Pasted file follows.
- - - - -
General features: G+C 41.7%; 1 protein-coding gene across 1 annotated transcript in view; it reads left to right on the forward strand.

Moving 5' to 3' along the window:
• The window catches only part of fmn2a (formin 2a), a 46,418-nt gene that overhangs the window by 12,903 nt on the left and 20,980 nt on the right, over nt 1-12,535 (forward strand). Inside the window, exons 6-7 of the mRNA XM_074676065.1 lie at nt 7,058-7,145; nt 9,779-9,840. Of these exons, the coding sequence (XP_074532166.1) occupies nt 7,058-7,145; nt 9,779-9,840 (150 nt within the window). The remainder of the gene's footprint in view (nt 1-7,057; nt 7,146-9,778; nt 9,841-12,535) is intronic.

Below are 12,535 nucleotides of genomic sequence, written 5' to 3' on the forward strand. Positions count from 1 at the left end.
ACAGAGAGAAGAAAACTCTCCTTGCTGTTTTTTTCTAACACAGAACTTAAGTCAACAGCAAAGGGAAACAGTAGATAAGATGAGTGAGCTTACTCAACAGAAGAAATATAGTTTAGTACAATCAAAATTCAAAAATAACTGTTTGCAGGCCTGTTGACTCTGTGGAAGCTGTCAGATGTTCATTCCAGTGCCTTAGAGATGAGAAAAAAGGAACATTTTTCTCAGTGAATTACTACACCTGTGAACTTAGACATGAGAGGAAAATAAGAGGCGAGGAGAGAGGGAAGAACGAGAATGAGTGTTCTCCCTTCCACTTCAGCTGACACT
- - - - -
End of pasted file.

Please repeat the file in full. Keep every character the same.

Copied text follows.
General features: G+C 41.7%; 1 protein-coding gene across 1 annotated transcript in view; it reads left to right on the forward strand.

Moving 5' to 3' along the window:
• The window catches only part of fmn2a (formin 2a), a 46,418-nt gene that overhangs the window by 12,903 nt on the left and 20,980 nt on the right, over nt 1-12,535 (forward strand). Inside the window, exons 6-7 of the mRNA XM_074676065.1 lie at nt 7,058-7,145; nt 9,779-9,840. Of these exons, the coding sequence (XP_074532166.1) occupies nt 7,058-7,145; nt 9,779-9,840 (150 nt within the window). The remainder of the gene's footprint in view (nt 1-7,057; nt 7,146-9,778; nt 9,841-12,535) is intronic.

Below are 12,535 nucleotides of genomic sequence, written 5' to 3' on the forward strand. Positions count from 1 at the left end.
ACAGAGAGAAGAAAACTCTCCTTGCTGTTTTTTTCTAACACAGAACTTAAGTCAACAGCAAAGGGAAACAGTAGATAAGATGAGTGAGCTTACTCAACAGAAGAAATATAGTTTAGTACAATCAAAATTCAAAAATAACTGTTTGCAGGCCTGTTGACTCTGTGGAAGCTGTCAGATGTTCATTCCAGTGCCTTAGAGATGAGAAAAAAGGAACATTTTTCTCAGTGAATTACTACACCTGTGAACTTAGACATGAGAGGAAAATAAGAGGCGAGGAGAGAGGGAAGAACGAGAATGAGTGTTCTCCCTTCCACTTCAGCTGACACT